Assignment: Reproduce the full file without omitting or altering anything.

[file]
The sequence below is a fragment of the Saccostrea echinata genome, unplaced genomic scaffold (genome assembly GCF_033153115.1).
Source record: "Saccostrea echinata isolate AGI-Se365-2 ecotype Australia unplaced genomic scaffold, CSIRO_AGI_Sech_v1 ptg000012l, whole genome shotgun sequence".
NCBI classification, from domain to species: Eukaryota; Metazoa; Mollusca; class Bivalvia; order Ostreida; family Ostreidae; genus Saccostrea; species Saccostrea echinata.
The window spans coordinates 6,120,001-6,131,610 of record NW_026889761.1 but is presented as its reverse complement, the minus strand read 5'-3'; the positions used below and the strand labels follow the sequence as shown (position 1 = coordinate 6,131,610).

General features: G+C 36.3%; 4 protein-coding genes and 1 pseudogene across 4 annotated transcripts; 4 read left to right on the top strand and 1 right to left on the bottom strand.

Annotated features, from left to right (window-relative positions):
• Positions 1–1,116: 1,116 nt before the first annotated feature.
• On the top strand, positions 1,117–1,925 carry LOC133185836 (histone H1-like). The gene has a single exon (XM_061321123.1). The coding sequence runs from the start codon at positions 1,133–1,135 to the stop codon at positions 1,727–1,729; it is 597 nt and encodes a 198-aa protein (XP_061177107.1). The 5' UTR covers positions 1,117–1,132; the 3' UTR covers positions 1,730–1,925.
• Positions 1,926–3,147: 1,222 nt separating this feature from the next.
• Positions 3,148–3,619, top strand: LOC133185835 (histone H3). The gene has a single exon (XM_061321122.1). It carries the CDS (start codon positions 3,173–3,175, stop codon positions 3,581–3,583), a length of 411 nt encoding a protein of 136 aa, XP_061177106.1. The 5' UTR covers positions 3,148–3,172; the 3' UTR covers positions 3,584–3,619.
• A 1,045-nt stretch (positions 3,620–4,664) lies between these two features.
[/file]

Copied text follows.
The sequence below is a fragment of the Saccostrea echinata genome, unplaced genomic scaffold (genome assembly GCF_033153115.1).
Source record: "Saccostrea echinata isolate AGI-Se365-2 ecotype Australia unplaced genomic scaffold, CSIRO_AGI_Sech_v1 ptg000012l, whole genome shotgun sequence".
NCBI classification, from domain to species: Eukaryota; Metazoa; Mollusca; class Bivalvia; order Ostreida; family Ostreidae; genus Saccostrea; species Saccostrea echinata.
The window spans coordinates 6,120,001-6,131,610 of record NW_026889761.1 but is presented as its reverse complement, the minus strand read 5'-3'; the positions used below and the strand labels follow the sequence as shown (position 1 = coordinate 6,131,610).

General features: G+C 36.3%; 4 protein-coding genes and 1 pseudogene across 4 annotated transcripts; 4 read left to right on the top strand and 1 right to left on the bottom strand.

Annotated features, from left to right (window-relative positions):
• Positions 1–1,116: 1,116 nt before the first annotated feature.
• On the top strand, positions 1,117–1,925 carry LOC133185836 (histone H1-like). The gene has a single exon (XM_061321123.1). The coding sequence runs from the start codon at positions 1,133–1,135 to the stop codon at positions 1,727–1,729; it is 597 nt and encodes a 198-aa protein (XP_061177107.1). The 5' UTR covers positions 1,117–1,132; the 3' UTR covers positions 1,730–1,925.
• Positions 1,926–3,147: 1,222 nt separating this feature from the next.
• Positions 3,148–3,619, top strand: LOC133185835 (histone H3). The gene has a single exon (XM_061321122.1). It carries the CDS (start codon positions 3,173–3,175, stop codon positions 3,581–3,583), a length of 411 nt encoding a protein of 136 aa, XP_061177106.1. The 5' UTR covers positions 3,148–3,172; the 3' UTR covers positions 3,584–3,619.
• A 1,045-nt stretch (positions 3,620–4,664) lies between these two features.